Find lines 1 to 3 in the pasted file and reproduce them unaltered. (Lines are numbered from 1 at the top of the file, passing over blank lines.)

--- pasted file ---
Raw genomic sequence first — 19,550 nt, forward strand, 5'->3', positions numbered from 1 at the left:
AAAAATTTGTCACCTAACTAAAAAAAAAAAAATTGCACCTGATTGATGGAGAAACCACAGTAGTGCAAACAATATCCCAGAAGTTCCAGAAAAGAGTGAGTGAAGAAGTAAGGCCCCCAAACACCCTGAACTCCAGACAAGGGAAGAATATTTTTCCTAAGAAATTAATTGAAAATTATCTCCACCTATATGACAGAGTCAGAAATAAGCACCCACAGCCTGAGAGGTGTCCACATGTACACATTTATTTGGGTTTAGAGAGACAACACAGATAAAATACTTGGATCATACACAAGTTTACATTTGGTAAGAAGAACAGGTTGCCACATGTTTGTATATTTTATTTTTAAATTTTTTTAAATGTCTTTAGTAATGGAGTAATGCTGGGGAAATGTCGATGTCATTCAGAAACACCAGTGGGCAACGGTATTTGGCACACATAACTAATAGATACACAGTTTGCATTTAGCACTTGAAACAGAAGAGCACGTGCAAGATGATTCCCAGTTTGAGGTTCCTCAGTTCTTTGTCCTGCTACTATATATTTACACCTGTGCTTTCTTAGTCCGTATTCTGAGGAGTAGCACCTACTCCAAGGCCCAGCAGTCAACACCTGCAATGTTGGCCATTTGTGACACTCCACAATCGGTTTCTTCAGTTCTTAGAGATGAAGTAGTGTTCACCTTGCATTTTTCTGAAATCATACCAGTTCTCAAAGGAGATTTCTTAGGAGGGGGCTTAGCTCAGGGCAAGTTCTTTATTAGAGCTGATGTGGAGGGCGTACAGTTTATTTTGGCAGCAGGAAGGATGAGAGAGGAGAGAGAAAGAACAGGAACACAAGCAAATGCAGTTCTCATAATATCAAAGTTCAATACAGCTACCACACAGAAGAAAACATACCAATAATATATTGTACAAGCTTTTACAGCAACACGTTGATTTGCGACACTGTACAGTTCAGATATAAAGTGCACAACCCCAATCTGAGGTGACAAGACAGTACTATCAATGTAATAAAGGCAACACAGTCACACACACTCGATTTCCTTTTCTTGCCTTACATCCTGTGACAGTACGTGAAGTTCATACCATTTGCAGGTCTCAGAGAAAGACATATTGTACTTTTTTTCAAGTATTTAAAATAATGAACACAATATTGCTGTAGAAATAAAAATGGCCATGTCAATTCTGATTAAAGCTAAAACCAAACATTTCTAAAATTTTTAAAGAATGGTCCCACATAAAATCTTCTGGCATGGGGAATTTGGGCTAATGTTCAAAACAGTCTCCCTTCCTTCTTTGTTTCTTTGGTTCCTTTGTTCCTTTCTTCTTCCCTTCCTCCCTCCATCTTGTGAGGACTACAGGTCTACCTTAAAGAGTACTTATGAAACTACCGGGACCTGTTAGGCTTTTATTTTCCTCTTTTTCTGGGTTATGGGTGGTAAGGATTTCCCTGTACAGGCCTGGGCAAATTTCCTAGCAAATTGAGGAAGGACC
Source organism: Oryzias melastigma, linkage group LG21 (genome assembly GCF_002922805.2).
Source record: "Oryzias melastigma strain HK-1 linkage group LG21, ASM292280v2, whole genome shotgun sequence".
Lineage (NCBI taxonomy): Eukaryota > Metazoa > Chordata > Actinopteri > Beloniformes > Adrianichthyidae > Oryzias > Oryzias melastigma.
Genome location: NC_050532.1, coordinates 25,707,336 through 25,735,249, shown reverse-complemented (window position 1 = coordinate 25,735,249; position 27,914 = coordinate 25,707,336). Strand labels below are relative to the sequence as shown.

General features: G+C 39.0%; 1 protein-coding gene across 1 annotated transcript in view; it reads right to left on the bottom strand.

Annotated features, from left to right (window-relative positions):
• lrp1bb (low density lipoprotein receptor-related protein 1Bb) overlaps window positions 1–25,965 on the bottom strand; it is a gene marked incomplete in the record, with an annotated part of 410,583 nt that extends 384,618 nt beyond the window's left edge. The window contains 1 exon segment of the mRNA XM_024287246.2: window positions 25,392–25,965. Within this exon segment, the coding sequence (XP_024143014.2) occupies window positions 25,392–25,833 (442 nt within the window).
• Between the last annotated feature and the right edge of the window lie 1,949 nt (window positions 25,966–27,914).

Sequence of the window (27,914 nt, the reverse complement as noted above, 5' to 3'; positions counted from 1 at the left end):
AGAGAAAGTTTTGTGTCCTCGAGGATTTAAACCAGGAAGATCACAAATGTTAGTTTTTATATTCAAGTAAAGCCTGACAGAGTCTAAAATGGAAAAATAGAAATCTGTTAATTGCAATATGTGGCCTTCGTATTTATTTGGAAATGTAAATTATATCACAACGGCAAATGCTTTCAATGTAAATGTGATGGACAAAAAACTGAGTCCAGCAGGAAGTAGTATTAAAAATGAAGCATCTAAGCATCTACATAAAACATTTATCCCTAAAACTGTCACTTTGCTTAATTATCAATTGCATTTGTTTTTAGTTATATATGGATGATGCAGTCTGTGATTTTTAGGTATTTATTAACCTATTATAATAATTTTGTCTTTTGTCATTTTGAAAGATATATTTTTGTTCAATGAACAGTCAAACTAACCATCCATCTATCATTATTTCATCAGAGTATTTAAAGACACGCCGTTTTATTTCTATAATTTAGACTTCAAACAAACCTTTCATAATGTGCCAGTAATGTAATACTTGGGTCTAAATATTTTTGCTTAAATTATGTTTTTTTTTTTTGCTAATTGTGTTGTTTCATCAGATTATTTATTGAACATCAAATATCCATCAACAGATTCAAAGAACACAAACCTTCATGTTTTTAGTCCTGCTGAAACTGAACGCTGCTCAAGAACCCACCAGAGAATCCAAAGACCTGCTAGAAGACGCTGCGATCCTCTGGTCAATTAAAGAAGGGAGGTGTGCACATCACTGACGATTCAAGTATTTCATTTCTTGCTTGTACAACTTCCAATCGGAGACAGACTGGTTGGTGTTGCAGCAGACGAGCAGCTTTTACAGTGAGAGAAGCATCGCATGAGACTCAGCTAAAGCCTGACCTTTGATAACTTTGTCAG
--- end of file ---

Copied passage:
Raw genomic sequence first — 19,550 nt, forward strand, 5'->3', positions numbered from 1 at the left:
AAAAATTTGTCACCTAACTAAAAAAAAAAAAATTGCACCTGATTGATGGAGAAACCACAGTAGTGCAAACAATATCCCAGAAGTTCCAGAAAAGAGTGAGTGAAGAAGTAAGGCCCCCAAACACCCTGAACTCCAGACAAGGGAAGAATATTTTTCCTAAGAAATTAATTGAAAATTATCTCCACCTATATGACAGAGTCAGAAATAAGCACCCACAGCCTGAGAGGTGTCCACATGTACACATTTATTTGGGTTTAGAGAGACAACACAGATAAAATACTTGGATCATACACAAGTTTACATTTGGTAAGAAGAACAGGTTGCCACATGTTTGTATATTTTATTTTTAAATTTTTTTAAATGTCTTTAGTAATGGAGTAATGCTGGGGAAATGTCGATGTCATTCAGAAACACCAGTGGGCAACGGTATTTGGCACACATAACTAATAGATACACAGTTTGCATTTAGCACTTGAAACAGAAGAGCACGTGCAAGATGATTCCCAGTTTGAGGTTCCTCAGTTCTTTGTCCTGCTACTATATATTTACACCTGTGCTTTCTTAGTCCGTATTCTGAGGAGTAGCACCTACTCCAAGGCCCAGCAGTCAACACCTGCAATGTTGGCCATTTGTGACACTCCACAATCGGTTTCTTCAGTTCTTAGAGATGAAGTAGTGTTCACCTTGCATTTTTCTGAAATCATACCAGTTCTCAAAGGAGATTTCTTAGGAGGGGGCTTAGCTCAGGGCAAGTTCTTTATTAGAGCTGATGTGGAGGGCGTACAGTTTATTTTGGCAGCAGGAAGGATGAGAGAGGAGAGAGAAAGAACAGGAACACAAGCAAATGCAGTTCTCATAATATCAAAGTTCAATACAGCTACCACACAGAAGAAAACATACCAATAATATATTGTACAAGCTTTTACAGCAACACGTTGATTTGCGACACTGTACAGTTCAGATATAAAGTGCACAACCCCAATCTGAGGTGACAAGACAGTACTATCAATGTAATAAAGGCAACACAGTCACACACACTCGATTTCCTTTTCTTGCCTTACATCCTGTGACAGTACGTGAAGTTCATACCATTTGCAGGTCTCAGAGAAAGACATATTGTACTTTTTTTCAAGTATTTAAAATAATGAACACAATATTGCTGTAGAAATAAAAATGGCCATGTCAATTCTGATTAAAGCTAAAACCAAACATTTCTAAAATTTTTAAAGAATGGTCCCACATAAAATCTTCTGGCATGGGGAATTTGGGCTAATGTTCAAAACAGTCTCCCTTCCTTCTTTGTTTCTTTGGTTCCTTTGTTCCTTTCTTCTTCCCTTCCTCCCTCCATCTTGTGAGGACTACAGGTCTACCTTAAAGAGTACTTATGAAACTACCGGGACCTGTTAGGCTTTTATTTTCCTCTTTTTCTGGGTTATGGGTGGTAAGGATTTCCCTGTACAGGCCTGGGCAAATTTCCTAGCAAATTGAGGAAGGACC
Source organism: Oryzias melastigma, linkage group LG21 (genome assembly GCF_002922805.2).